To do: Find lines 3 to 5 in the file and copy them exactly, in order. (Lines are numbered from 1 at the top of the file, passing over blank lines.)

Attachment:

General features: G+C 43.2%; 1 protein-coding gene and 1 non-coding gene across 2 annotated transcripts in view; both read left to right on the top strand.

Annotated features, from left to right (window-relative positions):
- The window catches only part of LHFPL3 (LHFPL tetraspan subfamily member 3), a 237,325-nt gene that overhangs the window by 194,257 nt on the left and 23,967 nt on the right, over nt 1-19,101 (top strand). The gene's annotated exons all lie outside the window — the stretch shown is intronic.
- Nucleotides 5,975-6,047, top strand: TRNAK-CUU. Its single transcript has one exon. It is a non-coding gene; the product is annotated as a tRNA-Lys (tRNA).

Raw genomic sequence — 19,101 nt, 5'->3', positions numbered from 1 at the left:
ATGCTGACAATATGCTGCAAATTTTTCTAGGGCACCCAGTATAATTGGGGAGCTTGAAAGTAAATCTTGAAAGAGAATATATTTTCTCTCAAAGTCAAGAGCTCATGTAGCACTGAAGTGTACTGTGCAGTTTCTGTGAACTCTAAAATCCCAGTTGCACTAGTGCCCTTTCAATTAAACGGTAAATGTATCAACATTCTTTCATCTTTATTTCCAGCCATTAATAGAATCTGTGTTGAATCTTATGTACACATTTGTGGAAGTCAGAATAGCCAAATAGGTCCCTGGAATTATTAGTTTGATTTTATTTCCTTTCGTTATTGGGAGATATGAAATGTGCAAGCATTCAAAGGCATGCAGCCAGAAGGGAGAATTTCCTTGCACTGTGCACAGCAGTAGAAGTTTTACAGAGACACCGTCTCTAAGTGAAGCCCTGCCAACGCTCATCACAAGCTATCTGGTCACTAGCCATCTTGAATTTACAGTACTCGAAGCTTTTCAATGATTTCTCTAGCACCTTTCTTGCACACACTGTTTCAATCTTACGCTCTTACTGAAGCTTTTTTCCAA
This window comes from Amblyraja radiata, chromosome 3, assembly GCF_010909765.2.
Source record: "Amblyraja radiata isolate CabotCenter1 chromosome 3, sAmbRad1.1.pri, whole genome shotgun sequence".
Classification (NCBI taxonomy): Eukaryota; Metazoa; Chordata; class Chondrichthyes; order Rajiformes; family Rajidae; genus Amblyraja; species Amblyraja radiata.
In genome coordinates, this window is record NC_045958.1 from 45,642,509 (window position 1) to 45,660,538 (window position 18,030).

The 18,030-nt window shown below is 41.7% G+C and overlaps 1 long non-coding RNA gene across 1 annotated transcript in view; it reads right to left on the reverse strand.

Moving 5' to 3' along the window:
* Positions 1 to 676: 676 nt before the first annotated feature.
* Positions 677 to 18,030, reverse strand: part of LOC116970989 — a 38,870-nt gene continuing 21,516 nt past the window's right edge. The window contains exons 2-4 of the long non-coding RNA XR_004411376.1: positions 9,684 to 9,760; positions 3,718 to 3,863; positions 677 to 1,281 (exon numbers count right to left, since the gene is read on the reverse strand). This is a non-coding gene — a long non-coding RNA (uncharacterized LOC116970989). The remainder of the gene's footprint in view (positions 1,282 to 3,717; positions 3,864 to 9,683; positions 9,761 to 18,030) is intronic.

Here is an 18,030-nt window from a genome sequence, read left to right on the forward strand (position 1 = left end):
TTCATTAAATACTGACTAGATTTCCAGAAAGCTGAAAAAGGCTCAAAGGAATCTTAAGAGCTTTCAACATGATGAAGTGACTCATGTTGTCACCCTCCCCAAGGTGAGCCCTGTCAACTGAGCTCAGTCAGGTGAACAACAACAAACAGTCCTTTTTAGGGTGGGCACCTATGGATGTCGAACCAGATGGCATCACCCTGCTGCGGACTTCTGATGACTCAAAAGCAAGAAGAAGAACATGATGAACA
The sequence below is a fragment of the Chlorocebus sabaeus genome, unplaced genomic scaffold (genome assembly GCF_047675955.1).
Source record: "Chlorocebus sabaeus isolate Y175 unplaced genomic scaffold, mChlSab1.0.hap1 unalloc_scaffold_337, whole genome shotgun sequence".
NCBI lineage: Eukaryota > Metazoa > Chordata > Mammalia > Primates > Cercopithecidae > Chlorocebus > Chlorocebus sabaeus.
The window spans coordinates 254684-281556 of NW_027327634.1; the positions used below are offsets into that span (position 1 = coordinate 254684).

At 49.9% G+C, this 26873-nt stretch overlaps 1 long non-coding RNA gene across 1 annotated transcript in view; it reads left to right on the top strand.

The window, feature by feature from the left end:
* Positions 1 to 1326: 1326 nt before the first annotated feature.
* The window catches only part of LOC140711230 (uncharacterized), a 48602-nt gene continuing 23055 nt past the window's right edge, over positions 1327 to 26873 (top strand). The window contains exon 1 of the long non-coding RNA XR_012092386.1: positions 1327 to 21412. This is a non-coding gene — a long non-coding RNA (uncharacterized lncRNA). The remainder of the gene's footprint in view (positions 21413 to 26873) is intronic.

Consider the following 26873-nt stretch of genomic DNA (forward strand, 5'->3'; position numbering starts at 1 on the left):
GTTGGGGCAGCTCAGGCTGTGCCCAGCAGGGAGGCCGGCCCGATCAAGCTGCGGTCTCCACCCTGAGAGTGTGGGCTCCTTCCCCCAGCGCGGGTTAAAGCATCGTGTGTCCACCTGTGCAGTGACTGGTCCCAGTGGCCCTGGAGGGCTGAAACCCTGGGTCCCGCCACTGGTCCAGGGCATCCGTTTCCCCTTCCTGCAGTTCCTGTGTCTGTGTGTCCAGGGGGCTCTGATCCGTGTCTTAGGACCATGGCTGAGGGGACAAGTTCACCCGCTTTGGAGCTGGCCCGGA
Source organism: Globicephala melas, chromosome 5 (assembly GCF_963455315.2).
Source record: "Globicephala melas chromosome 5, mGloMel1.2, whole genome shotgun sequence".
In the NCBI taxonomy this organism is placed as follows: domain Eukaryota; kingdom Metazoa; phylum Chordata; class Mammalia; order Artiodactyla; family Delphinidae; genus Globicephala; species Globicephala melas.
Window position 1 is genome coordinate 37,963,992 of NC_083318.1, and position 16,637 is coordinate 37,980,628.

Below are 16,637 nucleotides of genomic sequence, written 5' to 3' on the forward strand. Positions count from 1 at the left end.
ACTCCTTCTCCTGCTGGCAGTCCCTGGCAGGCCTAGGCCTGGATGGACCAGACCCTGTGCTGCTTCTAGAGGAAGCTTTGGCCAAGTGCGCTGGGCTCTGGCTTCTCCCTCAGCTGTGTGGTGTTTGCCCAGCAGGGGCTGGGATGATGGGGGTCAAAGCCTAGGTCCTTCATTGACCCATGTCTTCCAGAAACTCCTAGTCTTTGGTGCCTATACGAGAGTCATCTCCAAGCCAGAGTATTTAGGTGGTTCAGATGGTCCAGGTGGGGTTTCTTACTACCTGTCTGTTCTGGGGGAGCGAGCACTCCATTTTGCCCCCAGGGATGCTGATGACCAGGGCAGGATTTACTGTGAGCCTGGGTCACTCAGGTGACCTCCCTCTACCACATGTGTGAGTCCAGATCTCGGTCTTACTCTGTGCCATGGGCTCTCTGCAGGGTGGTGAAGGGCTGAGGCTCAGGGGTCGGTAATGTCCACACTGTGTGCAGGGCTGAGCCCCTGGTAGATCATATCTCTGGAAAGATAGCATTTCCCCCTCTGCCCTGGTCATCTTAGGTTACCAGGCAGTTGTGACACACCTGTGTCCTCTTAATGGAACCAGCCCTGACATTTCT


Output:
- The window catches only part of LHFPL3 (LHFPL tetraspan subfamily member 3), a 237,325-nt gene that overhangs the window by 194,257 nt on the left and 23,967 nt on the right, over nt 1-19,101 (top strand). The gene's annotated exons all lie outside the window — the stretch shown is intronic.
- Nucleotides 5,975-6,047, top strand: TRNAK-CUU. Its single transcript has one exon. It is a non-coding gene; the product is annotated as a tRNA-Lys (tRNA).

Raw genomic sequence — 19,101 nt, 5'->3', positions numbered from 1 at the left: